Jerry and the committee have done tremendous work over the years in keeping the show on the road and bringing the club to where it is today. He and his wife Anne, now sadly no longer with us, organised trips to Paris and elsewhere, abroad and at home. They were also instrumental in producing CDs such ‘The Croppy’s Complaint’ (with Terry Moylan) and establishing ‘the shop’ (with Máire Ní Chróinín) to help promote and sell CDs of traditional singing. Jerry and Anne also provided accommodation in their home for visiting guests, as previously done by Luke and Dolores, Tim and Máirín, Donal and Treasa, among others.

When Brian Doyle suggested some kind of commemorative festival for Frank Harte, Jerry got the bit between his teeth and, with the full cooperation of all, we had the 1st Frank Harte Festival in 2006, the year after Frank’s sad passing. It’s been going from strength to strength ever since. Jerry introduced the FHF Singing Walk on the Sunday morning, which has proved so successful.

Luke and myself continued as committee members until after the 2nd Frank Harte Festival in September 2007. From Jerry’s interview, it seems he’s considering passing on the baton himself at this stage. Fergus Russell is playing an increasingly central role. No better person!

Venues :

The club has met in the following venues throughout the years - The Pembroke Inn, Thomas House, The Four Seasons, The Brazen Head, Corbett’s, Mulligan’s (now The Cobblestone), The Ferryman, The Trinity Inn, Bowe’s and Maye’s Tavern, before finding its present home in The Teachers’ Club.

Format :

I like the bell. I like ‘the question’. I like that we never repeat the question. It’s your own fault if you’re late. I think the question should be related to singing, have one part only and be answerable.

I like the idea of nominating the first three singers in each half. It provides a structure and an opportunity for those less forward.

I like the free-flow of songs after the first three singers. It adds spontaneity to the session and there‘s a nice interaction between the various singers and songs. Calling on individuals throughout the night would be disjointed and too much like Russian Roulette.

I like that whoever sings the first song also sings the final song of the night.

Sean-Nós :

Is iontach agus is tréan an obair atá déanta thar na blianta ag Antaine Ó Faracháin, Máire Ní Chróinín agus daoine eile nach iad. Cuireann siad an sean-nós chun cinn sa chlub agus sa chathair leis an bhféile Sean-Nós Cois Life agus le aíonna speisialta ón nGaeltacht. Amhránaithe den chéad scoth an bheirt acu freisin.

Good listeners and Occasional Singers :

Good listeners are as much the essence of Góilín as any of the singers. At one stage, we even had a prize for ‘Listeners of the Year’. Some of the best sessions at Góilín have been on quiet nights when there are very few at it. People who are a bit shy and reluctant to sing in a packed room would come out with great songs and fantastic singing. Incredibly, Fergus Russell was coming to the club for many years before he sang at all. And there are others like him. Those at home - wives, husbands and partners also deserve a mention here for their unyielding support.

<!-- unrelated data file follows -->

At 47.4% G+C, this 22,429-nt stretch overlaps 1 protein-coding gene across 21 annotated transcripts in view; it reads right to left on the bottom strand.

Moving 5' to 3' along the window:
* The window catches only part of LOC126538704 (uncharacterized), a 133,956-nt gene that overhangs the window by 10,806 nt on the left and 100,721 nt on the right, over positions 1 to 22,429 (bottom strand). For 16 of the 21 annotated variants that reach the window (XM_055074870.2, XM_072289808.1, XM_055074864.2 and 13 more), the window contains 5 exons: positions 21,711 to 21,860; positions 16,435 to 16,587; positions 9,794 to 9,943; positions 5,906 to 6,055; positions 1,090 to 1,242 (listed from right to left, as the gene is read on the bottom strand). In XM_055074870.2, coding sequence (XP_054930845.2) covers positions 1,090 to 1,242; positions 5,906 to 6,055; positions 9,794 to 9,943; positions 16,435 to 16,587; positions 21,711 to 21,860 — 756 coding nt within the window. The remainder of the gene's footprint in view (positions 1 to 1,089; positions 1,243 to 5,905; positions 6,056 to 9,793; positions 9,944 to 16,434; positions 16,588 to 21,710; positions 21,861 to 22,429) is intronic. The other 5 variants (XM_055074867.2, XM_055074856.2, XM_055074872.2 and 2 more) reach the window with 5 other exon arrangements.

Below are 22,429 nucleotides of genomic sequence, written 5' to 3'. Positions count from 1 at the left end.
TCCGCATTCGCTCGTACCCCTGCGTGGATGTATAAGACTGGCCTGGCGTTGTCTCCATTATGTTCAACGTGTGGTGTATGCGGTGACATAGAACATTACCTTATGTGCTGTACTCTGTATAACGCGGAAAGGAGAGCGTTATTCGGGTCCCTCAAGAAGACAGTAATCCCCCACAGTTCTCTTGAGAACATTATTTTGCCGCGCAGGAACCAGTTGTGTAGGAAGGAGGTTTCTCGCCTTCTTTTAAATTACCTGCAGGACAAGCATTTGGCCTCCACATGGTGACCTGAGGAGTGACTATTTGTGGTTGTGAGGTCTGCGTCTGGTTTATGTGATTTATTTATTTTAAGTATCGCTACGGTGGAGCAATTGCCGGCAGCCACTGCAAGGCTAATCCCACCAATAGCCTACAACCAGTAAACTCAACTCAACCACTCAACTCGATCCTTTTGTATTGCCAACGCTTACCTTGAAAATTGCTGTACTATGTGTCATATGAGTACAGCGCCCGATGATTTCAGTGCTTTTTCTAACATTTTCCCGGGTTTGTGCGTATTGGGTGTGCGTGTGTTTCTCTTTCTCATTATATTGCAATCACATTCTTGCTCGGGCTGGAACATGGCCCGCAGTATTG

Past, Present and Future :

I Miss :

The wonderful people who have passed, their singing and company, a smoked-filled bar, plenty of pints, feeling totally uninhibited, nobody recording, being young, a bit of slap and tickle.

I Have Instead :

The wonderful people who are still with us, their singing and company, a smoke-free room, mid-strength pints, feeling totally inhibited, everybody recording, being older, no slap and even less tickle.

Many of us at Góilín are somewhat chronologically challenged at this stage. Well, it is more than 35 years later. In the early days, we were described by some cruel wags as ‘The Moving Crib’. And they weren’t referring to the many venue changes. Nowadays, those same naughty wits speak of Góilín as ’God’s Waiting-Room’.

It’s true that for many years anyone who was asked to be a guest at Góilín immediately contacted the doctor for a complete check-up. We’d been trying to catch our heroes, the highly respected singers whom we idolised, while they were still with us.

The average life-span after doing a guest spot at Góilín was less than twelve months. If you were lucky. Christy Moore beat all the odds, I’m glad to say.

Thankfully, the future of traditional singing in Dublin is in safe hands. It’s heart-warming to hear the fantastic singing and music of Mick Dunne, Daoirí Farrell, Lynched (Ian and Daragh Lynch, Radie Peat and Cormac Mac Diarmada), Landless (Meabh Meir, Ruth Clinton, Sinéad Lynch and Lily Power) and the many other excellent young singers and musicians who have emerged in recent years.

Not long before Tom Crean passed away last September, as a group of us sang at a funeral mass, he turned to me and said, ’I’m only glad I’m still in the choir.’ He knew what was ahead. It’s ahead of us all.

Idir an dá linn, bímis ag ‘góilín’ le spiorad is dóchas!

Barry Gleeson

September 2014

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An Giln Song Project from the Irish Traditional Music Archive, generously funded by the Arts Council of Ireland through its DEIS scheme